“It is an honour for us to be part of this initiative. We aim to finish the race in a good time to show what can be done,” said team manager Unathi Msophi.
Msophi said cycling had been a really big help for the team’s members. Besides competing together, they were also friends who grew up together in Kayamandi.
The team practise daily and frequently participate in big cycling events, such as the Cape Epic.
SU’s campus health service provides sports medicine and pre-event screening services to them.
“Cycling is a great escape from the circumstances we face, and has opened many doors for us. We started in the intermediate phase, moved on to the development stage and now we are professional riders,” Msophi said.
The team will be cycling with SU rector and vice-chancellor, Professor Wim de Villiers, and a large contingent of staff members, students, alumni and friends of the university.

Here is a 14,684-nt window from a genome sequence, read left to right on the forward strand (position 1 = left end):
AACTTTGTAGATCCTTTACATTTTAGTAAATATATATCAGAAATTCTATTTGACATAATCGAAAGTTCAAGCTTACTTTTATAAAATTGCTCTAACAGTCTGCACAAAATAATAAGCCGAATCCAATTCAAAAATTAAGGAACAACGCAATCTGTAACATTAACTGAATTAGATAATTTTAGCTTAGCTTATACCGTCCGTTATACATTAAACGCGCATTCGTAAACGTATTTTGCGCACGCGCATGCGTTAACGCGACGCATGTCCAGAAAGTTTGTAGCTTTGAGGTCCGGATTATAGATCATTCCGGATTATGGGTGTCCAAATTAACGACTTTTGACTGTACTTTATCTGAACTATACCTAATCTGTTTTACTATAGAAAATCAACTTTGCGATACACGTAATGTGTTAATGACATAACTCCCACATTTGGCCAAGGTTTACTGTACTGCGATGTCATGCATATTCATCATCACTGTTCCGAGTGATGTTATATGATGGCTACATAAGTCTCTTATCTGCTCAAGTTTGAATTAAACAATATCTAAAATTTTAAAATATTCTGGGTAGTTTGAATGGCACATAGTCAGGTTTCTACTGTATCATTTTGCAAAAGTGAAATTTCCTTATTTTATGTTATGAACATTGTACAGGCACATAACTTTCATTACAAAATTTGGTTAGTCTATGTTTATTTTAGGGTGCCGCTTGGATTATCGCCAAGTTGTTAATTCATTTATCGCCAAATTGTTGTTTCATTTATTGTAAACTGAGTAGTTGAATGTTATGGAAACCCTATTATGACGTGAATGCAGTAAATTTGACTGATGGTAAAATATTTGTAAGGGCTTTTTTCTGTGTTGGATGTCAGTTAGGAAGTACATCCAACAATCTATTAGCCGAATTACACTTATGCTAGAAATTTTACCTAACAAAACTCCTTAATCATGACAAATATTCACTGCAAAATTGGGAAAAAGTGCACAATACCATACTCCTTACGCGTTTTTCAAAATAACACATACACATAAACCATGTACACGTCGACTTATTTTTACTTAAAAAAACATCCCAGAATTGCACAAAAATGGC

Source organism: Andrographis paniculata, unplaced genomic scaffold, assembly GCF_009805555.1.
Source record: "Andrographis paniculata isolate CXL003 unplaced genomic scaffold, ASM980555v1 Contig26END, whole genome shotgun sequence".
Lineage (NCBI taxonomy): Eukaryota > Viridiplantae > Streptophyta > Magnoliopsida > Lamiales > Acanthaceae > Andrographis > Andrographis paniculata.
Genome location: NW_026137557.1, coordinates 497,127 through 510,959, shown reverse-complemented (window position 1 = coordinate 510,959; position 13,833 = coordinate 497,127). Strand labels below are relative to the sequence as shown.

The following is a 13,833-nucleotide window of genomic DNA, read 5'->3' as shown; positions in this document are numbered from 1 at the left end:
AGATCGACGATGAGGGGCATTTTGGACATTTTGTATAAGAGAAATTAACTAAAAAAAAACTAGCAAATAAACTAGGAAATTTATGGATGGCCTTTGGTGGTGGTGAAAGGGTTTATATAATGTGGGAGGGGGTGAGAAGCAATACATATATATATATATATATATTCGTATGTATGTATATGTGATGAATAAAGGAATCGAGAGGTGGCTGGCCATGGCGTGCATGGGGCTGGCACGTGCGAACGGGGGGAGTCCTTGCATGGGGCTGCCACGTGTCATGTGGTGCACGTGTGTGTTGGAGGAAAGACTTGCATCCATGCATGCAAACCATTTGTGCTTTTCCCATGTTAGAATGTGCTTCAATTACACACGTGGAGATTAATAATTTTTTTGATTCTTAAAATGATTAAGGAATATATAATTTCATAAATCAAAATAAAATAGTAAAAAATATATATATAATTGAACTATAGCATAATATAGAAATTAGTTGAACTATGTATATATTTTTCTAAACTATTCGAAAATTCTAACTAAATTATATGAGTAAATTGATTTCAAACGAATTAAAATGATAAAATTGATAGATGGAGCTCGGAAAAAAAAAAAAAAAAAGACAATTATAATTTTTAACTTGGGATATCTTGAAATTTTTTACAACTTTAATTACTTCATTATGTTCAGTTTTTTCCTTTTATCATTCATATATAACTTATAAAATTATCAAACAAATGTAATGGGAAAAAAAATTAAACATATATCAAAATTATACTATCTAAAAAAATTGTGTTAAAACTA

In total, 63 cyclists have signed up to ride the world’s largest timed cycle race under the #Maties100 banner. The funds raised by means of entry fees and donations from the public will go towards bursaries.
“Higher education is the youth’s gateway to the future. We welcome the recent announcement of increased state funding for students, but there is still a great need for bursaries,” De Villiers said.
The seven cyclists form part of a racing team attached to the BMT Bike Shop of SU alumnus Chris Norton, located in Dorp Street, Stellenbosch.
With Norton’s help, some of the team members have secured jobs and are furthering their studies.
“We had to work our way up, but now I can confidently say we are ready for the Cape Town Cycle Tour,” said team coach Thando Ntuthu.
To donate to #Maties100 and boost the bursary fund, visit http://bit.ly/ Maties100@MarvinCharles17